Physicist: There are two major effects that generate waves in pictures. The first is called “aliasing”, and it’s caused by “under-sampling”. It shows up every now and again when you’re using a digital camera, or when you’re trying to express a picture that contains a regular pattern using too few pixels. The frequency of the pattern is accidentally read as a different frequency. The second effect is called a Moiré pattern, and it shows up when the camera’s CCD and what the camera is pointed at disagree about what’s horizontal and vertical. It’s a problem when the lines in question are around 1 or 2 pixels thick. Technically, in the context of digital cameras, this is just aliasing again.
Normally aliasing is a problem in analog to digital conversion of sound, but it comes up in a number of places. There’s a theorem called “Nyquist’s theorem” that states that if the highest frequency in a signal or pattern is X, then you need to sample at a frequency of at least 2X or you’ll get aliasing. In the case of pictures, the smaller the pattern, the higher its “frequency”, and the higher the pixel count the higher the “sampling frequency”.
For example, most people can hear up to about 22,000 Hz (young people can hear a little higher), so digital recording equipment has to sample sound at least 44,000 times per second (44,000 Hz). In practice most equipment samples even more. In this case aliasing causes stray sounds that should be above human hearing to show up in the recording. Very off-putting.
So, if you have a regular pattern of some kind, like bricks, and you take a picture of it, then in order to avoid weird looking waves, you need at least two pixels per brick.
In the picture above the “high-frequency bricks” are aliased and appear to have “low-frequency ripples”. The effect goes away when you use a zoom lens or a higher resolution, because the sampling frequency increases.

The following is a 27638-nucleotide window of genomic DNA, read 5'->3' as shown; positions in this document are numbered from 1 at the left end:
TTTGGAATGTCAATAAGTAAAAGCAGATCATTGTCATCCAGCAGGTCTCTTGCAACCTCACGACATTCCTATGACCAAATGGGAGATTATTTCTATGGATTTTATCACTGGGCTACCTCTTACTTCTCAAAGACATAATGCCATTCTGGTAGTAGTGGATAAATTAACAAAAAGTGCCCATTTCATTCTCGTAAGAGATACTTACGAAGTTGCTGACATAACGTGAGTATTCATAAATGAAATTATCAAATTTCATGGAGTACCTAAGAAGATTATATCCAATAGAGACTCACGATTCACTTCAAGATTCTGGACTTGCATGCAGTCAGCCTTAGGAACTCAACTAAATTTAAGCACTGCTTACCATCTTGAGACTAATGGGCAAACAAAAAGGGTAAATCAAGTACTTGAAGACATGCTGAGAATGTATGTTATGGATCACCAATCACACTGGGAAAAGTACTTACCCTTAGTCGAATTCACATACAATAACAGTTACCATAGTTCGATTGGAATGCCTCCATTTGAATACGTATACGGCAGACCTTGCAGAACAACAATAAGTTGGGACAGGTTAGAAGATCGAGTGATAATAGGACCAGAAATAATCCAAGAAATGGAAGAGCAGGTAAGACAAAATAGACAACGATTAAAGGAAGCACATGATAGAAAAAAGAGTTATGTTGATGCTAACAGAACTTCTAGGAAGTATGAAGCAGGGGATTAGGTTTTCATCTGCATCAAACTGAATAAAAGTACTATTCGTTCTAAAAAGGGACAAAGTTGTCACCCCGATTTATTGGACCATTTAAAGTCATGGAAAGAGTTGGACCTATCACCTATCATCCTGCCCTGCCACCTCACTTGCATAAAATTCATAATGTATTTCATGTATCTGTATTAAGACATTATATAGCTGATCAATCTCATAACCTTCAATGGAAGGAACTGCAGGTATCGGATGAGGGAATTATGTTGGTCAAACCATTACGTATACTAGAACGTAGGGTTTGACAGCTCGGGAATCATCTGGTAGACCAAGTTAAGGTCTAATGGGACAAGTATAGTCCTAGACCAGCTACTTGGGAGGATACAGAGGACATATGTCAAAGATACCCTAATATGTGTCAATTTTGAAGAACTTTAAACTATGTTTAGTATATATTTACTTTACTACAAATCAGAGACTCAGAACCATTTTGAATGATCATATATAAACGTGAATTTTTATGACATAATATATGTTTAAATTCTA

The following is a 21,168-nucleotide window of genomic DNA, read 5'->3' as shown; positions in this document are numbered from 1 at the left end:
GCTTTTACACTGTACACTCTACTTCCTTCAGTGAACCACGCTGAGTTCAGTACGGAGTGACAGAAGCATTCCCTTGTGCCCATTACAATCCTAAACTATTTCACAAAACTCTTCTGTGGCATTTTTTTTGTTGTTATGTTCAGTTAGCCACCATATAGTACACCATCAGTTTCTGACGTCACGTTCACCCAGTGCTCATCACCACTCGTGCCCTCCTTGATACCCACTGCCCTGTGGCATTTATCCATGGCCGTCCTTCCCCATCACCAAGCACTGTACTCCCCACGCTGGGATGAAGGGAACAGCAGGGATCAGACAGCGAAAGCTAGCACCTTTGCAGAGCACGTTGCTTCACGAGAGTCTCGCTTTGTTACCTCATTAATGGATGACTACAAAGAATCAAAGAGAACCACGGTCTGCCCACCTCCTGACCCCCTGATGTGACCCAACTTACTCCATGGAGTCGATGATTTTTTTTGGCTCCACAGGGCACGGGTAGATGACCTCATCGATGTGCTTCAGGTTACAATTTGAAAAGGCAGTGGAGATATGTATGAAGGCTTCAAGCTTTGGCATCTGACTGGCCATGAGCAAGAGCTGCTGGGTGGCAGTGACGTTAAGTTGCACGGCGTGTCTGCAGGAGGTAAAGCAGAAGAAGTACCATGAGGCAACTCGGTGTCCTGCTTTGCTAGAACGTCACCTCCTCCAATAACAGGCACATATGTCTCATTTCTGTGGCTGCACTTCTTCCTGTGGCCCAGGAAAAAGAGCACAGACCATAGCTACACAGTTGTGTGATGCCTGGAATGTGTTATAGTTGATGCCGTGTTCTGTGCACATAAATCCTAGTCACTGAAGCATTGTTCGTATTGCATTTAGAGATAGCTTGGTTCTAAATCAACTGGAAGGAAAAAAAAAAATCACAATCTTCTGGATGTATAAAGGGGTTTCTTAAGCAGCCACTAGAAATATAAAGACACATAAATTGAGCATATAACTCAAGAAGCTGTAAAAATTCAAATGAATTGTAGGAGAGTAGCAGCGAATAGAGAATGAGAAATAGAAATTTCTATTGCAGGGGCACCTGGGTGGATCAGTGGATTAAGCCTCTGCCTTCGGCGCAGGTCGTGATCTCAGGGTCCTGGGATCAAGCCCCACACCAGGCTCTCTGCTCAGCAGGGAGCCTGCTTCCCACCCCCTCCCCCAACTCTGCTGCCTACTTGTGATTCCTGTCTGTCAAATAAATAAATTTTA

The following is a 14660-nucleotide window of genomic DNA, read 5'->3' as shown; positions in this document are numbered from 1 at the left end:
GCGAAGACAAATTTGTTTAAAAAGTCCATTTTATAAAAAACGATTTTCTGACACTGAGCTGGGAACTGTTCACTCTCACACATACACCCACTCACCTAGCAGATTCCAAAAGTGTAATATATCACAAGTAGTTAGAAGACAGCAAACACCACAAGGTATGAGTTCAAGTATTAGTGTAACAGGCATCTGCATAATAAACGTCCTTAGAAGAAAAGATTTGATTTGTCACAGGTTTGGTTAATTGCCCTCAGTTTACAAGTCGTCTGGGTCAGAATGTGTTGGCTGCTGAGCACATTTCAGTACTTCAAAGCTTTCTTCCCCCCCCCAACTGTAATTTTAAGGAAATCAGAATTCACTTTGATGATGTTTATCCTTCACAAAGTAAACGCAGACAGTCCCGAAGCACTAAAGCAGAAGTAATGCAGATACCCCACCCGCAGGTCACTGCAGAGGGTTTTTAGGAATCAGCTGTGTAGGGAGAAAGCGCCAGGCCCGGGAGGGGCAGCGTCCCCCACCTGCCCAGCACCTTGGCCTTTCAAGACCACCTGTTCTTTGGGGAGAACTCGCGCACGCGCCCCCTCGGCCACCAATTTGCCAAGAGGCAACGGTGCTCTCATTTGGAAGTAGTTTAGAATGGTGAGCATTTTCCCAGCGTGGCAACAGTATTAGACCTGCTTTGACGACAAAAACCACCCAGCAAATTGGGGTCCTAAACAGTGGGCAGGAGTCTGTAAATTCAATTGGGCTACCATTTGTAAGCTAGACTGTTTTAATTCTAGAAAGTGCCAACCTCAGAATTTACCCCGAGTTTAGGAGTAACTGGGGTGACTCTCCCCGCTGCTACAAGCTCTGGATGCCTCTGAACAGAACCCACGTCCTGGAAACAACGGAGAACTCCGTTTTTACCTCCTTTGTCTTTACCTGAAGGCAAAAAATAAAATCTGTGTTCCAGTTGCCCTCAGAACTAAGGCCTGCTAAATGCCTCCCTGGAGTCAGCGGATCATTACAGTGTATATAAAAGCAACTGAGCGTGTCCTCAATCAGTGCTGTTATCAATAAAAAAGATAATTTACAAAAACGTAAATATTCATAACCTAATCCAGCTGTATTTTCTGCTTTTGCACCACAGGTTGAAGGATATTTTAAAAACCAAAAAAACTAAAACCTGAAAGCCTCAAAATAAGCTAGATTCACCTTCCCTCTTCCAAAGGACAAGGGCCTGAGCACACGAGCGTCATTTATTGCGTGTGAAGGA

It’s a lot more common to see aliasing show up in digital sound recordings and in video. The standard 24 frames per second (a sampling frequency of 24 Hz) means that things that repeat faster than 12 times per second will be aliased. The most jarring example of video aliasing is the “wagon-wheel effect”. A spinning object on film can appear to be turning at the wrong speed, turning backwards, or even sitting still. There are some dramatic examples: here and here.
The easiest way to completely avoid aliasing and Moire patterns is to use analog cameras and actual film. That said, the digital cameras today have such high resolutions that aliasing is pretty unusual.
Answer gravy: So, why do you need to sample at double the frequency, and not just at the frequency?
A wave can be described as , where A is the amplitude (size), f is the frequency (how fast it oscillates), and ϕ is the phase (slides the whole thing back and forth). If all you can do is sample the wave, at times (t=nT), then you get a string of values . By definition, the sampling frequency, fs, is 1/T.
But check it: you can add a multiple of 2π inside of sine whenever you want and it doesn’t change anything (sine is “2π periodic“). So:
This means that . That is, waves with frequency f, f+fs, f+2fs, etc. will all give you exactly the same set of measurements (xn). You cannot tell them apart.
But more than that:
This type of aliasing is responsible for wheels appearing to spin backward on film.
The “π-ϕ” is different from “ϕ”, however this new phase doesn’t impact the frequency (frequency is what you see and hear).
So, as well as . For succinctness: .
So check it! If you have some way to guarantee that the frequency you’re measuring is below (using filters or something), then what you see between 0 and will be correct. Otherwise, what you see between 0 and may be an alias of a different, higher frequency.
Clearly, most signals aren’t a single frequency the way a sine wave is. But that doesn’t really matter, since you can write a signal out as a bunch of sine waves added together, and the same math applies to each of those.